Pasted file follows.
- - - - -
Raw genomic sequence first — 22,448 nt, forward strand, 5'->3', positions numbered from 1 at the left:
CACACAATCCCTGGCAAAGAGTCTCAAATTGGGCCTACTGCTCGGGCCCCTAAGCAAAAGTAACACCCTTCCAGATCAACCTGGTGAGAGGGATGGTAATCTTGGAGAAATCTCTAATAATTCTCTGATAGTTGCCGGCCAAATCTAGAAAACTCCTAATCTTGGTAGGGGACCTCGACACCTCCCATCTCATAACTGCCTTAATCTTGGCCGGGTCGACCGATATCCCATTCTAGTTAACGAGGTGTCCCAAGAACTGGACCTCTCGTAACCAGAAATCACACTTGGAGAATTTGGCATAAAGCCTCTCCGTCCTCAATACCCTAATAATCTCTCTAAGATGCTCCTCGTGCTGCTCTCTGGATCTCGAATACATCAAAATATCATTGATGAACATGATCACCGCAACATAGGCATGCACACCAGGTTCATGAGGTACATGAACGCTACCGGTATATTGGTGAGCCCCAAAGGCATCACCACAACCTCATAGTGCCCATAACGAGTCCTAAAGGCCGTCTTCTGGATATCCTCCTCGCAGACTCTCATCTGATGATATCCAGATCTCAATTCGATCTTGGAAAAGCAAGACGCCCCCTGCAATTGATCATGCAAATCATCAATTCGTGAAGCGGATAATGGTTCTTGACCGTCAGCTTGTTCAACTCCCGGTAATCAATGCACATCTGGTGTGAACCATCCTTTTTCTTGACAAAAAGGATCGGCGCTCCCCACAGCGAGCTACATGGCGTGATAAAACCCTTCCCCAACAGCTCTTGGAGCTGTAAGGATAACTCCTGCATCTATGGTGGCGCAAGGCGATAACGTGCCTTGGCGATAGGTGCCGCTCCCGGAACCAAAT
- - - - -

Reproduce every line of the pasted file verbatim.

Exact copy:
Raw genomic sequence first — 22,448 nt, forward strand, 5'->3', positions numbered from 1 at the left:
CACACAATCCCTGGCAAAGAGTCTCAAATTGGGCCTACTGCTCGGGCCCCTAAGCAAAAGTAACACCCTTCCAGATCAACCTGGTGAGAGGGATGGTAATCTTGGAGAAATCTCTAATAATTCTCTGATAGTTGCCGGCCAAATCTAGAAAACTCCTAATCTTGGTAGGGGACCTCGACACCTCCCATCTCATAACTGCCTTAATCTTGGCCGGGTCGACCGATATCCCATTCTAGTTAACGAGGTGTCCCAAGAACTGGACCTCTCGTAACCAGAAATCACACTTGGAGAATTTGGCATAAAGCCTCTCCGTCCTCAATACCCTAATAATCTCTCTAAGATGCTCCTCGTGCTGCTCTCTGGATCTCGAATACATCAAAATATCATTGATGAACATGATCACCGCAACATAGGCATGCACACCAGGTTCATGAGGTACATGAACGCTACCGGTATATTGGTGAGCCCCAAAGGCATCACCACAACCTCATAGTGCCCATAACGAGTCCTAAAGGCCGTCTTCTGGATATCCTCCTCGCAGACTCTCATCTGATGATATCCAGATCTCAATTCGATCTTGGAAAAGCAAGACGCCCCCTGCAATTGATCATGCAAATCATCAATTCGTGAAGCGGATAATGGTTCTTGACCGTCAGCTTGTTCAACTCCCGGTAATCAATGCACATCTGGTGTGAACCATCCTTTTTCTTGACAAAAAGGATCGGCGCTCCCCACAGCGAGCTACATGGCGTGATAAAACCCTTCCCCAACAGCTCTTGGAGCTGTAAGGATAACTCCTGCATCTATGGTGGCGCAAGGCGATAACGTGCCTTGGCGATAGGTGCCGCTCCCGGAACCAAAT